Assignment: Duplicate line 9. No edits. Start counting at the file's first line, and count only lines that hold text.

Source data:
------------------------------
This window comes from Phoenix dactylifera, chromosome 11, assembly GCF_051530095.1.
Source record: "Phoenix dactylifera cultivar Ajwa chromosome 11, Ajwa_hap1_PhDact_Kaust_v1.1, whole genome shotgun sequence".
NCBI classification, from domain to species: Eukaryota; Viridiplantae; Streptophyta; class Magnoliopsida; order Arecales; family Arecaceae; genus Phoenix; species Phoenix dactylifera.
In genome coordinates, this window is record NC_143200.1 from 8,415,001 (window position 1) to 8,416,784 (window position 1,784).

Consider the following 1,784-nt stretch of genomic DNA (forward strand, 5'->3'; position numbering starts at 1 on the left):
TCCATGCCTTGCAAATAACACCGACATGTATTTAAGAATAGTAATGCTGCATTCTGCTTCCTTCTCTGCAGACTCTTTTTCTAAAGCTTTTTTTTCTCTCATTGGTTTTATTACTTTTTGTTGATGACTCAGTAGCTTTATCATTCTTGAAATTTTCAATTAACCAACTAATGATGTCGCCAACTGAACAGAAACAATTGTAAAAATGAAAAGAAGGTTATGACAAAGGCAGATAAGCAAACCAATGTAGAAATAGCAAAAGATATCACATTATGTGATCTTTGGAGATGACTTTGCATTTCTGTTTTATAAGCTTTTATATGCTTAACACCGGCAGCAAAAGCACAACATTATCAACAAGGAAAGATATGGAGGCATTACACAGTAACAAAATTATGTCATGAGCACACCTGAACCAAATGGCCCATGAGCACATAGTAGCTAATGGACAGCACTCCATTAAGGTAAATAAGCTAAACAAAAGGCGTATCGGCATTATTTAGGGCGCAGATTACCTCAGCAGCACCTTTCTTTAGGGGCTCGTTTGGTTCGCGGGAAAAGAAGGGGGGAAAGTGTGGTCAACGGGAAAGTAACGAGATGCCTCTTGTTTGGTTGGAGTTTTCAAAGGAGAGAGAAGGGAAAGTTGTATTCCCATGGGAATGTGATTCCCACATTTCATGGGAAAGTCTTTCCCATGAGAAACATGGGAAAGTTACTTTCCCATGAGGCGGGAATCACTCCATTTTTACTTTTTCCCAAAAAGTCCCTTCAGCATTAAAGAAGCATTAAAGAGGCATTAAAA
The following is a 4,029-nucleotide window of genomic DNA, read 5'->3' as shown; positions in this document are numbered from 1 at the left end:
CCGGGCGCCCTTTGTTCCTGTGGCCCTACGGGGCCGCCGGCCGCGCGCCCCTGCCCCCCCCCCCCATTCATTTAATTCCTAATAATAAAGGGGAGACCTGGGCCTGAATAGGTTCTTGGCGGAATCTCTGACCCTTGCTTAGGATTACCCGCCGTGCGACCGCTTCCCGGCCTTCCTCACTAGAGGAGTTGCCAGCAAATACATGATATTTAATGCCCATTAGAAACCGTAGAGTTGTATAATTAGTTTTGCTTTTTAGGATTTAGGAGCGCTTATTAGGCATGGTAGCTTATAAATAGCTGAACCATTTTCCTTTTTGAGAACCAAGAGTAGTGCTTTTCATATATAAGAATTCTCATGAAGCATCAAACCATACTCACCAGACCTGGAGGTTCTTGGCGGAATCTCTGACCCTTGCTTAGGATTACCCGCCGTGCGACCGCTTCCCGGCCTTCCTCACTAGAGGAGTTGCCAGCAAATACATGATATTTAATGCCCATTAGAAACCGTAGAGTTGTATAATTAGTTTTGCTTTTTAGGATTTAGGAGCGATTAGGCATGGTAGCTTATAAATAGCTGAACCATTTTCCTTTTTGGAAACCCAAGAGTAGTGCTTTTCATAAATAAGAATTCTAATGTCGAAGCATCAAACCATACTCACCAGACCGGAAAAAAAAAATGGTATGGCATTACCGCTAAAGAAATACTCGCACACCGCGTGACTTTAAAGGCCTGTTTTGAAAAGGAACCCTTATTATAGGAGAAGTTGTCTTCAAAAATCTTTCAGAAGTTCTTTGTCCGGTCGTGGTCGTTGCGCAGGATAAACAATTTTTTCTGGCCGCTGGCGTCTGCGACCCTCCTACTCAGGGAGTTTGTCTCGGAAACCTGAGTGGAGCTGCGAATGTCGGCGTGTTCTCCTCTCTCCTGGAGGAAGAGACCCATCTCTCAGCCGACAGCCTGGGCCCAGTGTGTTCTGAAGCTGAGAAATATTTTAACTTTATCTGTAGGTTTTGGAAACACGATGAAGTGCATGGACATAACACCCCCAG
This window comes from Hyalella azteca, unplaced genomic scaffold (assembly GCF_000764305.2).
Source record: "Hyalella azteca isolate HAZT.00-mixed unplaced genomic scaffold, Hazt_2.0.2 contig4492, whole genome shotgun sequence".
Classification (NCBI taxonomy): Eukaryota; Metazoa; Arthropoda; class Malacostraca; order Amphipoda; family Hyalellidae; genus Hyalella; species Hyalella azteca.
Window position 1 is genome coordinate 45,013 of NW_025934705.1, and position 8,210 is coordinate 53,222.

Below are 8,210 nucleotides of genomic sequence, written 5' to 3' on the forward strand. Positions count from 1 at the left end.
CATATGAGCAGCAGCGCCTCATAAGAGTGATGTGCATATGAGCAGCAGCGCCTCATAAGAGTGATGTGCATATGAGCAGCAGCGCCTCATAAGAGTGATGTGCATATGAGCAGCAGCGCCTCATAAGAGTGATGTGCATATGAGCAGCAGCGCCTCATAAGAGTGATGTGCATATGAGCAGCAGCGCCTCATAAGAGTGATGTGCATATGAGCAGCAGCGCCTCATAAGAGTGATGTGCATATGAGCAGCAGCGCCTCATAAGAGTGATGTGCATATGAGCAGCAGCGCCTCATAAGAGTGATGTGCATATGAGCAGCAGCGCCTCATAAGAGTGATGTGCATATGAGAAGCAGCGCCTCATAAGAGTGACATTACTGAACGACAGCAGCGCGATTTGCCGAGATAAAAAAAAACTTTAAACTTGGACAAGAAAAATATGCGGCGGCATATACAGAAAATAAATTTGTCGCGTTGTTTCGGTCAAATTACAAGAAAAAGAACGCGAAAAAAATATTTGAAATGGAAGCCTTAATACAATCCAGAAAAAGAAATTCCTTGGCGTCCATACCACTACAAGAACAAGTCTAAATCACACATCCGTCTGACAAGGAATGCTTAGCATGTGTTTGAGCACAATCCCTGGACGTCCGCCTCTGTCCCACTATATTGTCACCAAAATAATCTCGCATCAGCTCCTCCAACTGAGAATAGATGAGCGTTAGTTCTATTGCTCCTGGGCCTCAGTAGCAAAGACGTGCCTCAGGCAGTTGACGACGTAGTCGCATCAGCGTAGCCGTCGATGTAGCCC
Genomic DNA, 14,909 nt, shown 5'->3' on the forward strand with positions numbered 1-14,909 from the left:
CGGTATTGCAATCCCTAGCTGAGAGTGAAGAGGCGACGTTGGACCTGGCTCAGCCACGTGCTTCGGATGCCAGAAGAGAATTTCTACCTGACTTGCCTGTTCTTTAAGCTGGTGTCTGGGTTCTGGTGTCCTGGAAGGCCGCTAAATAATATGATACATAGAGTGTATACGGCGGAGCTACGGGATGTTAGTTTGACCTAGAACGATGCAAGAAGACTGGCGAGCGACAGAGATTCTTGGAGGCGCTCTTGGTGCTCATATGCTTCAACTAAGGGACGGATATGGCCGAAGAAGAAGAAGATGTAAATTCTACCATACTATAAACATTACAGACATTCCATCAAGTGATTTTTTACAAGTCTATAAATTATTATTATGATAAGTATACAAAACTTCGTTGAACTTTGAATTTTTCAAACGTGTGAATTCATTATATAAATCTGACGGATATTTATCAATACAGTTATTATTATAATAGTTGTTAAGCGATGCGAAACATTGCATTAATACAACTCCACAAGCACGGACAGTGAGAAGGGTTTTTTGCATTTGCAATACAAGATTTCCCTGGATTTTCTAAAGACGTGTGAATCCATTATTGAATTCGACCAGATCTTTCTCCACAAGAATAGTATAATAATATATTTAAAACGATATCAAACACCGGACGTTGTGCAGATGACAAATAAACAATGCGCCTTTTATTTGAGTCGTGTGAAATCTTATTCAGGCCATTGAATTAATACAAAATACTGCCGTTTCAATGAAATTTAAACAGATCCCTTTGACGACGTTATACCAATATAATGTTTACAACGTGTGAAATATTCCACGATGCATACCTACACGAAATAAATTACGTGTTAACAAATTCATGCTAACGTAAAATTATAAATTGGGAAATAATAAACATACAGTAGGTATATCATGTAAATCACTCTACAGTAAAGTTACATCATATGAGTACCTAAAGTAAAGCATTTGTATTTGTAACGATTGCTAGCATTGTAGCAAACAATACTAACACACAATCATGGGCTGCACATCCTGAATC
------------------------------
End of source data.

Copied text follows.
This window comes from Hyalella azteca, unplaced genomic scaffold (assembly GCF_000764305.2).